In short, 6LoWPAN, ZigBee, ZWAve, MiWi, ANT are all competing for the same space.

Cellular Network Options Are Still Available

Most cellular IoT devices aim to use Long Term Evolution (LTE) 4G and 5G standards. Cellular technology has the advantage of coverage and availability in the large areas. For some devices mounted in the moving trains, trucks, roadside emergency devices, or cars this may be the only viable option.

LTE and LTE-advanced both provide excellent bandwidth throughputs. LTE provides almost like 300 MBits/sec. 4G LTE-Advanced will provide 1 Gb/s, while 5G promises 10 Gb/s.

The major problem is the recurring cost of cellular connectivity since cellular operation requires plans from service providers.

Device Selection Criteria for IoT Designers

IoT is about creating a most efficient, application specific network of connected devices. Connected devices all share five key components:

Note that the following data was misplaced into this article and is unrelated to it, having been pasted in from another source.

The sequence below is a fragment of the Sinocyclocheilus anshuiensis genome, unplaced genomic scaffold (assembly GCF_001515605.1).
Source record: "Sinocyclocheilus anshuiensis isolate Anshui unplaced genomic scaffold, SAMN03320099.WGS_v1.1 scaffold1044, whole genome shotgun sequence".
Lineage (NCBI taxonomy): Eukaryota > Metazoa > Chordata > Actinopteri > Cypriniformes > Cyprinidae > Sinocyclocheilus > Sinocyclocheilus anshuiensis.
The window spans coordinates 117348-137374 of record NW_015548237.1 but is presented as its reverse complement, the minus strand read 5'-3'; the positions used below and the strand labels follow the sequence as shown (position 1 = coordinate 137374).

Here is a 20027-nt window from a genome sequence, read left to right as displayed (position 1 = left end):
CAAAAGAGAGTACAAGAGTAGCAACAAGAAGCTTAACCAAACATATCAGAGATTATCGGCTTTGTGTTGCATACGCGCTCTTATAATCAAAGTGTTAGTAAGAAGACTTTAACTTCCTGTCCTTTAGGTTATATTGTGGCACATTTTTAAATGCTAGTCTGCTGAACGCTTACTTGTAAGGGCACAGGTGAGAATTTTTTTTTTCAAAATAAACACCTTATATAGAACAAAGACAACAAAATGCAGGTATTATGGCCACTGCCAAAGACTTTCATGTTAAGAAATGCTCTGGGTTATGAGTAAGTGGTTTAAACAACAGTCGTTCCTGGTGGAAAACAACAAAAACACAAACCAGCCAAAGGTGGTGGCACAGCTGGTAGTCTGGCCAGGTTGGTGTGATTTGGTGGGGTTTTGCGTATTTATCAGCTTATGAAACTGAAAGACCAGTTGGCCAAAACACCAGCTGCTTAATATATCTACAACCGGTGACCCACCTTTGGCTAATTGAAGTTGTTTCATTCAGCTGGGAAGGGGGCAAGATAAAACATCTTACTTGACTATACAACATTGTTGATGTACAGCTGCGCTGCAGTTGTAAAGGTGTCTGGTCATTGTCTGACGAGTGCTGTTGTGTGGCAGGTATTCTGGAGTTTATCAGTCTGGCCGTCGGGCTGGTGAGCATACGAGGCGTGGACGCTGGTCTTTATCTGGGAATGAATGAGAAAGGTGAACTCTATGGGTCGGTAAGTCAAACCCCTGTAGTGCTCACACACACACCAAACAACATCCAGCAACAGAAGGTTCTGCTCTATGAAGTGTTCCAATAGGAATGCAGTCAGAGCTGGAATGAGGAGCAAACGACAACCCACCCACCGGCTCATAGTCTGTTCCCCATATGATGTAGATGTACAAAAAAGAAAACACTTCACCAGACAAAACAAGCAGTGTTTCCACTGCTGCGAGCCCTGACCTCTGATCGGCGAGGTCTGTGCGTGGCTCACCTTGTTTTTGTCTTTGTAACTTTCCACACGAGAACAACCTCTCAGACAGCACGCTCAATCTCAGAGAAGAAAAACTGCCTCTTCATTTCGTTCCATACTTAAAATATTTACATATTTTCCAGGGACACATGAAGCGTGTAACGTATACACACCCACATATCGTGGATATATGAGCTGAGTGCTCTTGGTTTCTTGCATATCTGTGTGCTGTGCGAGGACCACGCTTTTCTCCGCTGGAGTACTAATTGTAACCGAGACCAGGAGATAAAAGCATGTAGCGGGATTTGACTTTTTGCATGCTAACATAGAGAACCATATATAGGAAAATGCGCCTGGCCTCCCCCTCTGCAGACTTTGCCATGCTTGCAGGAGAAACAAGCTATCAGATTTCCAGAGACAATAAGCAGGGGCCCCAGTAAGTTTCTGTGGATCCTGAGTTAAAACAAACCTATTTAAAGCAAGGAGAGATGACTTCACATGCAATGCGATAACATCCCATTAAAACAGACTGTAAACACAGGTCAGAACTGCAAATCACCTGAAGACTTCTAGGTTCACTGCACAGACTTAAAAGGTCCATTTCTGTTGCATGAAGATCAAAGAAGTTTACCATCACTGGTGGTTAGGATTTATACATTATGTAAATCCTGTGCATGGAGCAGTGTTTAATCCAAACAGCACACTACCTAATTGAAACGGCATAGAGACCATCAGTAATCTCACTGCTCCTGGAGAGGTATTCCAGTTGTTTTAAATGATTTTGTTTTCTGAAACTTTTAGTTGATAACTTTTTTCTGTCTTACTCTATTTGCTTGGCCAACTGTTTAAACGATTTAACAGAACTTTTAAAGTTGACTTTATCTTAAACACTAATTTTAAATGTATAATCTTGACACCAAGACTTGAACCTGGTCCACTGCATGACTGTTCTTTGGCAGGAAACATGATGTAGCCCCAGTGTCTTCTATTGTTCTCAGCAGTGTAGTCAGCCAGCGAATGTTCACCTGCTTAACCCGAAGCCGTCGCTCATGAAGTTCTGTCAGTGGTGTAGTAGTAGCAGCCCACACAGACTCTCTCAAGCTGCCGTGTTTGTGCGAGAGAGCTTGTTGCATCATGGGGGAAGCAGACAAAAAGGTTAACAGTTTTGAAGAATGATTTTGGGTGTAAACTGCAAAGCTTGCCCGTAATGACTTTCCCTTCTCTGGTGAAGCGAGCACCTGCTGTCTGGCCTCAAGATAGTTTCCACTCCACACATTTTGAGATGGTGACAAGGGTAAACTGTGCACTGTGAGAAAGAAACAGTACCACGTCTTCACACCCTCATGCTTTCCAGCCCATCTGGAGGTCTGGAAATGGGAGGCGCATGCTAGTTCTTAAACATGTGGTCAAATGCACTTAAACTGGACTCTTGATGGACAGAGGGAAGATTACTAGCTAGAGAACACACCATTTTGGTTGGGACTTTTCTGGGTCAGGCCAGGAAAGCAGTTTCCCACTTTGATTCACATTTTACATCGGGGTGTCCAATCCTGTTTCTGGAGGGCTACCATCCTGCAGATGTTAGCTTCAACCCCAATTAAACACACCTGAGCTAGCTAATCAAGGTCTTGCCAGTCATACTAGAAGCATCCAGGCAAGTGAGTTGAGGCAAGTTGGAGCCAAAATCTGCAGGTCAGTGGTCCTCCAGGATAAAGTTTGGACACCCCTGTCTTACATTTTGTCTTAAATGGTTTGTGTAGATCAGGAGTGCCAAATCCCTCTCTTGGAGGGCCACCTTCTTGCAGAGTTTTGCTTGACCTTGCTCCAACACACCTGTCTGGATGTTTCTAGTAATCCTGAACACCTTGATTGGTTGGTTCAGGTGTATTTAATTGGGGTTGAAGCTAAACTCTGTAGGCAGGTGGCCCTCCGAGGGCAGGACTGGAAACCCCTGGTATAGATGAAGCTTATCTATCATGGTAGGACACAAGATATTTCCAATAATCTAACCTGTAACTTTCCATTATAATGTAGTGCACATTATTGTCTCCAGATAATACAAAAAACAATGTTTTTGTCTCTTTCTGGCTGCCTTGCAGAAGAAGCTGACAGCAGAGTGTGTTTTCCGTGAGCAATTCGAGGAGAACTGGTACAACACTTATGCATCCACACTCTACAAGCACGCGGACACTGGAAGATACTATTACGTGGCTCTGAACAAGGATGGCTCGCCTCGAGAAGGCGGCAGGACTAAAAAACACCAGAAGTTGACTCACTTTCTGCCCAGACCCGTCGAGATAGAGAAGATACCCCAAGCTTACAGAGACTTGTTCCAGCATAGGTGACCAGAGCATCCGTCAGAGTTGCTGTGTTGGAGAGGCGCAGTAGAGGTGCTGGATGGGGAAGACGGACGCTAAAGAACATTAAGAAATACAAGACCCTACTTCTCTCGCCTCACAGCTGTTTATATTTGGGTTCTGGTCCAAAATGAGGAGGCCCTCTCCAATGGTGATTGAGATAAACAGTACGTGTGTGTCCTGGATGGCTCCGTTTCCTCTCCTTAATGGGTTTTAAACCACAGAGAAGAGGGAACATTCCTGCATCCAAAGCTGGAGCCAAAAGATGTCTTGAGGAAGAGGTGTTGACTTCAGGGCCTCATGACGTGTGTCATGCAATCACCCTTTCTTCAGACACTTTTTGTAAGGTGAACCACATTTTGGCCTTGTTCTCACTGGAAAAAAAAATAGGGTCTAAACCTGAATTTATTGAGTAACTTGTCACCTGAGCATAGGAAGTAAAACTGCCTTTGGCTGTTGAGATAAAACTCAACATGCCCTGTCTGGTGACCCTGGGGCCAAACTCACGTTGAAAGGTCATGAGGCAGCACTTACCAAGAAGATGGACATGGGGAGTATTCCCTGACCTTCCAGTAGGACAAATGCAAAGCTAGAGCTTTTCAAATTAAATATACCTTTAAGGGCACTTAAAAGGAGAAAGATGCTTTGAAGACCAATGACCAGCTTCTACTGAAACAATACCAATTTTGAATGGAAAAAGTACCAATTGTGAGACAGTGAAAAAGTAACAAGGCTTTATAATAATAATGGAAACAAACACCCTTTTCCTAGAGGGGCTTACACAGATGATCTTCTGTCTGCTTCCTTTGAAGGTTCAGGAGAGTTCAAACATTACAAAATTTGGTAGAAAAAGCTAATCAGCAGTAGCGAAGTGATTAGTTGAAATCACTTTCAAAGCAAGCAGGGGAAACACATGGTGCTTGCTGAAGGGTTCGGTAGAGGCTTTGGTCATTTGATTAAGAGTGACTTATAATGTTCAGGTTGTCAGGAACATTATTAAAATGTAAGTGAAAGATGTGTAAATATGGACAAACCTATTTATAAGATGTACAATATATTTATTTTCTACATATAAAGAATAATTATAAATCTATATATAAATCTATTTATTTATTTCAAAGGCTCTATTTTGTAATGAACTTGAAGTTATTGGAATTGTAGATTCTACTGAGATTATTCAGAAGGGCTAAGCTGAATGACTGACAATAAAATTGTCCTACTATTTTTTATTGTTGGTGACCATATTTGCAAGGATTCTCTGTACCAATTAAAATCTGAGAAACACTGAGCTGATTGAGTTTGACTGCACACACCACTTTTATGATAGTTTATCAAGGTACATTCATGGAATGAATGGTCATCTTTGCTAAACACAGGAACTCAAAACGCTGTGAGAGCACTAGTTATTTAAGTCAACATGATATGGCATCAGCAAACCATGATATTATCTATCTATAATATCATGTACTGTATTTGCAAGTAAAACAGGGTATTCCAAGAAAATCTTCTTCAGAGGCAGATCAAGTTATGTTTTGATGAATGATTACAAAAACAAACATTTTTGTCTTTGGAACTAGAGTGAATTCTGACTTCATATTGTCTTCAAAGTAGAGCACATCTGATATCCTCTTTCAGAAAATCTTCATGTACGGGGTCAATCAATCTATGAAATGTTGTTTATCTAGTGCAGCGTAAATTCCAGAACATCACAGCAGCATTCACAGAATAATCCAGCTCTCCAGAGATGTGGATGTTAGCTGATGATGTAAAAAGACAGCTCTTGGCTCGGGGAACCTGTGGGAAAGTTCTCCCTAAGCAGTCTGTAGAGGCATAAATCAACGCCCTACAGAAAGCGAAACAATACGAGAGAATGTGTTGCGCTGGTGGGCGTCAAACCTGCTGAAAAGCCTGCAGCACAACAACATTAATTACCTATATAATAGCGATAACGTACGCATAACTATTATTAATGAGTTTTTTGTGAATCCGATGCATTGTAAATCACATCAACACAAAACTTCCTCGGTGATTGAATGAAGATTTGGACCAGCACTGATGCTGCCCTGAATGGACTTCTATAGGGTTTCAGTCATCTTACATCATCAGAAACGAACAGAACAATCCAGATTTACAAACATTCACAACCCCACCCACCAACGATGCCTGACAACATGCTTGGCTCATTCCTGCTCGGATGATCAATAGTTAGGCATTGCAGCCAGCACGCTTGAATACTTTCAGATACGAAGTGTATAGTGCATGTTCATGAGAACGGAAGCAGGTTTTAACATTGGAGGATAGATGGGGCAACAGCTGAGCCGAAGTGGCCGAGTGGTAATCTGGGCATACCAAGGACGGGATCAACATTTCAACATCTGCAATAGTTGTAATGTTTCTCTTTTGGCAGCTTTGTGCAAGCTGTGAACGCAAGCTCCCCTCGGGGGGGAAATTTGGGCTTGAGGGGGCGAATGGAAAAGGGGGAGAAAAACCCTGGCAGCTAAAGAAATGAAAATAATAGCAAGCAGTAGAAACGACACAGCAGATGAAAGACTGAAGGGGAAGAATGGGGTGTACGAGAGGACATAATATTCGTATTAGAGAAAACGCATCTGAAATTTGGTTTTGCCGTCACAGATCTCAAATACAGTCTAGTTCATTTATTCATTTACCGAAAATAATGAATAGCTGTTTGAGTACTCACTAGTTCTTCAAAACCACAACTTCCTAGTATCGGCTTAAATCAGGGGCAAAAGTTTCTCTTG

• The need for smarter power consumption, data storage, and network management;
  • The need for stronger safeguards for privacy and security;
  • The need high-performance micro-controllers (MCUs); sensors and actuators; and
  • The ability to communicate without losing information.

To narrow down the list of options, compare the technologies from the following IoT key needs:

  • Cost efficiency: Most IoT devices are of low cost, and need affordable radio solutions. So, performance and cost balance are very important.
  • Small size. IoT devices are typically of small size, the radio technology with all its Antenna, battery etc need to physically fit in the housing of the sensor device.
  • Secure Communication. Security of communication is needed. Authentication and data encryption must be supported by the chosen wireless technology. Also, it should be possible to build end to end secure applications.